Art Institute of Chicago art conservation scientist, Francesca Casadio, explains to delegates at the 2012 ICC4 meeting a project that investigated the enamel paints used in Pablo Picasso’s The Red Chair painting. Casadio and Katherine Faber are setting up a new conservation science research hub in Chicago. Credit: ACerS.

(Updated) A few days ago I posted a story and video to introduce ACerS’s new Art, Archaeology and Conservation Science Division. The video features Katherine Faber, who teaches and engages in materials science and engineering research at Northwestern University. Faber, the trustee of the new Division, has been involved with art conservation science for many years, and this work just has been rewarded. Just recently, it was announced that Faber and colleagues connected with Chicago Art Institute will establish an entirely new, multimillion-dollar institute dedicated to interdisciplinary research among scientists, conservators, and curators.

The new institute—to be called NU-ACCESS (the Northwestern University—Art Institute of Chicago Center for Scientific Studies in the Arts—is being made possible by a $2.5 million, six-year grant from the Mellon Foundation, a group that has been supporting this type of work for several years.

NU-ACCESS, the first of its type in the United States, is the direct fruit of the work of Faber and Francesca Casadio, the Andrew W. Mellon Senior Conservation Scientist at the Chicago Art Institute, who teamed up with her in 2004 to launched an ad hoc museum–Northwestern University partnership. The new grant will allow Faber and Casadio to expand and institutionalize the partnership. According to a Northwestern University press release, the new center will “serve as a collaborative hub, facilitating interdisciplinary research partnerships in art studies and conservation on a national scale. Academic researchers and scholars in training will meet and engage in mutual learning.”

The release also recounts how partnership’s remarkable discoveries over the years have been woven into major exhibitions at the Art Institute, including exhibitions of the works by Matisse and Winslow Homer. An upcoming show, “Picasso and Chicago,” will include findings from a study of modern bronze sculptures in which Northwestern and museum researchers traced some of Picasso’s unmarked sculptures to the Valsuani foundry in Paris, based on materials evidence.

Faber and Casadio also showcased several of the partnerships efforts as part of a tour of the museum held during the 2012 International Congress on Ceramics held last July (see photo, above).

Art and technology are prime material evidence of humanity’s accomplishment,” Casadio says in the press release. “By bringing the two together in this center, we will have a chance to enhance our understanding of the world’s shared cultural objects and preserve them for future generations. This landmark initiative represents a tectonic shift from the isolated museum scientist to a dynamic hub that will serve as incubator of new ideas and significantly accelerate the rate of discoveries by providing the latest technological innovations brewing in the academic environment,” says Casadio.

NU-ACCESS will be located at NU, and will eventually be staffed by a senior scientist and two postdoctoral fellows. The concept is that museums and other cultural institutions will submit research proposals to CSSA to investigate objects in their collection, or investigate scientific issues raised by those objects.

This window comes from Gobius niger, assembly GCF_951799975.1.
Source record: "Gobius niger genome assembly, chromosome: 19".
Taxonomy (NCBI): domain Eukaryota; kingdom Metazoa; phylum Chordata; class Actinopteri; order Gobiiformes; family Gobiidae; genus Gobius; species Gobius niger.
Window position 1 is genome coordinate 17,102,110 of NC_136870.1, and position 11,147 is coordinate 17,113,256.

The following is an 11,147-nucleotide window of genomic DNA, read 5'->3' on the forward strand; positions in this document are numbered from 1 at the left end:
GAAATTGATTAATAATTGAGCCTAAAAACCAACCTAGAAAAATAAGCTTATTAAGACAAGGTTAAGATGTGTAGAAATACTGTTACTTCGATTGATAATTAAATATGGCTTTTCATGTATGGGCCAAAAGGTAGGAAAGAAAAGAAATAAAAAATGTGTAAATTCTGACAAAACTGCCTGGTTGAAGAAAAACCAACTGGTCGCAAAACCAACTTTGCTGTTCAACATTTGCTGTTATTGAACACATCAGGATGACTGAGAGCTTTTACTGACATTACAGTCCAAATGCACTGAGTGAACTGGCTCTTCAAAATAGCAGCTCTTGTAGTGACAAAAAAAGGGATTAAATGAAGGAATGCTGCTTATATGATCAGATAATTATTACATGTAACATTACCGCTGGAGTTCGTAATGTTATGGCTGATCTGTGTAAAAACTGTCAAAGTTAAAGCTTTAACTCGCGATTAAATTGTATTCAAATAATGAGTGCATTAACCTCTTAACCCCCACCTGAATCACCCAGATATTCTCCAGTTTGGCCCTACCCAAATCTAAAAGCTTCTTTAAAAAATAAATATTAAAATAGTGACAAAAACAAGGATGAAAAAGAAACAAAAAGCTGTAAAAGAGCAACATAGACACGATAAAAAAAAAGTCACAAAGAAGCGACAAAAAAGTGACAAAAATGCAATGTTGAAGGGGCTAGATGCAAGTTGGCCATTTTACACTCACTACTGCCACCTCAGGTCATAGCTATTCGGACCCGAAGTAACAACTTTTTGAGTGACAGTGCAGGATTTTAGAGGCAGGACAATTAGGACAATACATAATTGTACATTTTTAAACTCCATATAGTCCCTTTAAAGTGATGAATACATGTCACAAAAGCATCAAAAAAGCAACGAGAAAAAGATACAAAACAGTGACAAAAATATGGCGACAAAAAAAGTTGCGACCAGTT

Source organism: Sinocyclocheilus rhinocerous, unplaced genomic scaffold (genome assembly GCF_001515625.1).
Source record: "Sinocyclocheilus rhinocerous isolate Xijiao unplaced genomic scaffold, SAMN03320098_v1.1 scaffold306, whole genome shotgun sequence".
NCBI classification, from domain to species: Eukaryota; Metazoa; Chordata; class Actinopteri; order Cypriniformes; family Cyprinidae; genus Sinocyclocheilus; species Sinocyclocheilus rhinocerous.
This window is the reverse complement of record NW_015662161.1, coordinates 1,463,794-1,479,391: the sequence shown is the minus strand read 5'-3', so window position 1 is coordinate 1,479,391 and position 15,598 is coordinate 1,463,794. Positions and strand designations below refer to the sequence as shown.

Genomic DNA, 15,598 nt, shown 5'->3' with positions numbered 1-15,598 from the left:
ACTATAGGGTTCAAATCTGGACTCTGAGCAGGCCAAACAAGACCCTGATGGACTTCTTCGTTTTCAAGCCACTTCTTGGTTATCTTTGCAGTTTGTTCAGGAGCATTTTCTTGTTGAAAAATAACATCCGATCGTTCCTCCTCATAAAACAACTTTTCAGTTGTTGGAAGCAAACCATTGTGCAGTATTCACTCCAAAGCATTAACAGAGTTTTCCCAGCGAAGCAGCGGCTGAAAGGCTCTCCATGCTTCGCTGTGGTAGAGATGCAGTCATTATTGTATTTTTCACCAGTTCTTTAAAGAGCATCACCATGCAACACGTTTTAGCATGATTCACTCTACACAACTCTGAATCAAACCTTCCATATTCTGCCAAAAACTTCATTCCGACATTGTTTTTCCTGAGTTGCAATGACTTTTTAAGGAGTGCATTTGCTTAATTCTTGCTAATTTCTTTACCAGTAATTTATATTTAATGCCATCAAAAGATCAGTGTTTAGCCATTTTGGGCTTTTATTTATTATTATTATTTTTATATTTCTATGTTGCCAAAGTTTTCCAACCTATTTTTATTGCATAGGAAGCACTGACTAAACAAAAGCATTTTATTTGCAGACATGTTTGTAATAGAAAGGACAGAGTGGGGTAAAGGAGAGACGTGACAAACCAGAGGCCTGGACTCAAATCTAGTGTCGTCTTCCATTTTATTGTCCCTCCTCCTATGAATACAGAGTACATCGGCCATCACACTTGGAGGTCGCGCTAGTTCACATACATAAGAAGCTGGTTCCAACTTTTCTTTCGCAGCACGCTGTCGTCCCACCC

As the first such initiative in the United States, the center will inspire a new model for research partnerships between museums and academia, and we are especially excited by the promise of bringing museum professionals, researchers and students together to contribute original and groundbreaking research to their respective fields,” says Douglas Druick, president of the Art Institute, also in the press release.

An example of the type of work the NU-ACCESS will engage in is contained in a new paper by Casadio and coauthor Volker Rose, a physicist at the Argonne National Lab, published in Applied Physics A (doi:10.1007/s00339-012-7534-x) that for the first time documents that Pablo Picasso eventually employed common house paint in many of his works, such as his The Red Chair painting on display in the Art Institute. Casadio and Rose used ANL’s hard X-ray nanoprobe, an instrument at the Advanced Photon Source facility located at the lab. According to a new ANL press release, the X-ray nanoprobe “is designed to advance the development of high-performance materials and sustainable energies by giving scientists a close-up view of the type and arrangement of chemical elements in material.”

Investigators had previously used optical and electron microscopy to resolve the mystery of Picasso’s paints, but had failed. According to the ANL release, “Those art world detectives all failed, because traditional tools wouldn’t let them see deeply enough into the layers of paint or with enough resolution to distinguish between store-bought enamel paint and techniques designed to mimic its appearance.” Using the X-ray nanoprobe, Casadio and Rose were able to match Picasso’s paints to the chemical composition, particularly in regard to zinc oxide, of one of the first brands of commercial enamel house paints (Ripolin).

The benefits of this work apparently don’t accrue just in the art world. The ANL release also notes that in the course of doing this work, “Scientists also learned about the correlation of the spacing of impurities at the nanoscale in zinc oxide, offering important clues to how zinc oxide could be modified to improve performance in a variety of products, including sensors for radiation detection, LEDs and energy-saving windows, as well as liquid-crystal displays for computers, TVs, and instrument panels.”